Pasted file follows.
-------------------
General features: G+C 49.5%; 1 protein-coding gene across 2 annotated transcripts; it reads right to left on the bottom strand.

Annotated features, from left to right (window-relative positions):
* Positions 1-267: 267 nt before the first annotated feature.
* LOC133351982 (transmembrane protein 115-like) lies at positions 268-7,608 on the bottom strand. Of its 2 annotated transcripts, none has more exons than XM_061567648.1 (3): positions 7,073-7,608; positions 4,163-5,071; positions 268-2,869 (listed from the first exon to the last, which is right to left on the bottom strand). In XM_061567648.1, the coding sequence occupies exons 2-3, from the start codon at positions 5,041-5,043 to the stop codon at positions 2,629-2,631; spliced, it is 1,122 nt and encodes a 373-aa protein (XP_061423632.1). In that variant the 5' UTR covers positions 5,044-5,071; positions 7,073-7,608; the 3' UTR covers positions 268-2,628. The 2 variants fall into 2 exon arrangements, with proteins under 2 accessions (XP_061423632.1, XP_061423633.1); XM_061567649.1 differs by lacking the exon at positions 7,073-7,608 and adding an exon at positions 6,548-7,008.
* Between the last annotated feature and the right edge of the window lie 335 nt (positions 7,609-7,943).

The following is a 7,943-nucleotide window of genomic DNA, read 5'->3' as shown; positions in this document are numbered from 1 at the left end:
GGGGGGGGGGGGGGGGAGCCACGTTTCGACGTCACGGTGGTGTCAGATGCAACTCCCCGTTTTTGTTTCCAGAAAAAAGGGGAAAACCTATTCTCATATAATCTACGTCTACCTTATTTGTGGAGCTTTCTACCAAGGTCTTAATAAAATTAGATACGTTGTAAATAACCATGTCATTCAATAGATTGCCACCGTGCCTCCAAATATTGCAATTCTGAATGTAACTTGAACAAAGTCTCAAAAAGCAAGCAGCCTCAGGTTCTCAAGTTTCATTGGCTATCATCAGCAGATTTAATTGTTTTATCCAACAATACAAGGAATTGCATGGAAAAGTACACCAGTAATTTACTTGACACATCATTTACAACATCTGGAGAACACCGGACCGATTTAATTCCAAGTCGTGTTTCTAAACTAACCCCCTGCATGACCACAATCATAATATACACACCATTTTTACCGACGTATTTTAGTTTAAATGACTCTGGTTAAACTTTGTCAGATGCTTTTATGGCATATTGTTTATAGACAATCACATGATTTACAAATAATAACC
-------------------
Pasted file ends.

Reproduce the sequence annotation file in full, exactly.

General features: G+C 49.5%; 1 protein-coding gene across 2 annotated transcripts; it reads right to left on the bottom strand.

Annotated features, from left to right (window-relative positions):
* Positions 1-267: 267 nt before the first annotated feature.
* LOC133351982 (transmembrane protein 115-like) lies at positions 268-7,608 on the bottom strand. Of its 2 annotated transcripts, none has more exons than XM_061567648.1 (3): positions 7,073-7,608; positions 4,163-5,071; positions 268-2,869 (listed from the first exon to the last, which is right to left on the bottom strand). In XM_061567648.1, the coding sequence occupies exons 2-3, from the start codon at positions 5,041-5,043 to the stop codon at positions 2,629-2,631; spliced, it is 1,122 nt and encodes a 373-aa protein (XP_061423632.1). In that variant the 5' UTR covers positions 5,044-5,071; positions 7,073-7,608; the 3' UTR covers positions 268-2,628. The 2 variants fall into 2 exon arrangements, with proteins under 2 accessions (XP_061423632.1, XP_061423633.1); XM_061567649.1 differs by lacking the exon at positions 7,073-7,608 and adding an exon at positions 6,548-7,008.
* Between the last annotated feature and the right edge of the window lie 335 nt (positions 7,609-7,943).

The following is a 7,943-nucleotide window of genomic DNA, read 5'->3' as shown; positions in this document are numbered from 1 at the left end:
GGGGGGGGGGGGGGGGAGCCACGTTTCGACGTCACGGTGGTGTCAGATGCAACTCCCCGTTTTTGTTTCCAGAAAAAAGGGGAAAACCTATTCTCATATAATCTACGTCTACCTTATTTGTGGAGCTTTCTACCAAGGTCTTAATAAAATTAGATACGTTGTAAATAACCATGTCATTCAATAGATTGCCACCGTGCCTCCAAATATTGCAATTCTGAATGTAACTTGAACAAAGTCTCAAAAAGCAAGCAGCCTCAGGTTCTCAAGTTTCATTGGCTATCATCAGCAGATTTAATTGTTTTATCCAACAATACAAGGAATTGCATGGAAAAGTACACCAGTAATTTACTTGACACATCATTTACAACATCTGGAGAACACCGGACCGATTTAATTCCAAGTCGTGTTTCTAAACTAACCCCCTGCATGACCACAATCATAATATACACACCATTTTTACCGACGTATTTTAGTTTAAATGACTCTGGTTAAACTTTGTCAGATGCTTTTATGGCATATTGTTTATAGACAATCACATGATTTACAAATAATAACC